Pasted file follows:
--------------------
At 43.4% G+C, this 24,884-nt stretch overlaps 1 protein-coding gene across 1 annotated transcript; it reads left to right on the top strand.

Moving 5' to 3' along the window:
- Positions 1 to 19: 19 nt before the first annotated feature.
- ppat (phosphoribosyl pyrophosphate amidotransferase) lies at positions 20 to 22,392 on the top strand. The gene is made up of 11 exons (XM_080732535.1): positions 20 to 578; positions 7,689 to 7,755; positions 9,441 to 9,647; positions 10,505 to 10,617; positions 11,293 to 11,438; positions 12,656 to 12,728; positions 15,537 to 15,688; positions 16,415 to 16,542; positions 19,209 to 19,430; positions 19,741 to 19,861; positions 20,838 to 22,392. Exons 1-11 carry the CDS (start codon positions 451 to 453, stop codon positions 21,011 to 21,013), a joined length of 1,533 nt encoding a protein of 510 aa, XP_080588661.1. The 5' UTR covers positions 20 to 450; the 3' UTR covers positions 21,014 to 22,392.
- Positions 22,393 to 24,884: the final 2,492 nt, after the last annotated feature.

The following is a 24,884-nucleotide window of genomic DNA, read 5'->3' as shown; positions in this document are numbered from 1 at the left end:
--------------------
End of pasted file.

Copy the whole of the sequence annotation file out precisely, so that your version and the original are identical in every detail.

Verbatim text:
At 43.4% G+C, this 24,884-nt stretch overlaps 1 protein-coding gene across 1 annotated transcript; it reads left to right on the top strand.

Moving 5' to 3' along the window:
- Positions 1 to 19: 19 nt before the first annotated feature.
- ppat (phosphoribosyl pyrophosphate amidotransferase) lies at positions 20 to 22,392 on the top strand. The gene is made up of 11 exons (XM_080732535.1): positions 20 to 578; positions 7,689 to 7,755; positions 9,441 to 9,647; positions 10,505 to 10,617; positions 11,293 to 11,438; positions 12,656 to 12,728; positions 15,537 to 15,688; positions 16,415 to 16,542; positions 19,209 to 19,430; positions 19,741 to 19,861; positions 20,838 to 22,392. Exons 1-11 carry the CDS (start codon positions 451 to 453, stop codon positions 21,011 to 21,013), a joined length of 1,533 nt encoding a protein of 510 aa, XP_080588661.1. The 5' UTR covers positions 20 to 450; the 3' UTR covers positions 21,014 to 22,392.
- Positions 22,393 to 24,884: the final 2,492 nt, after the last annotated feature.

The following is a 24,884-nucleotide window of genomic DNA, read 5'->3' as shown; positions in this document are numbered from 1 at the left end: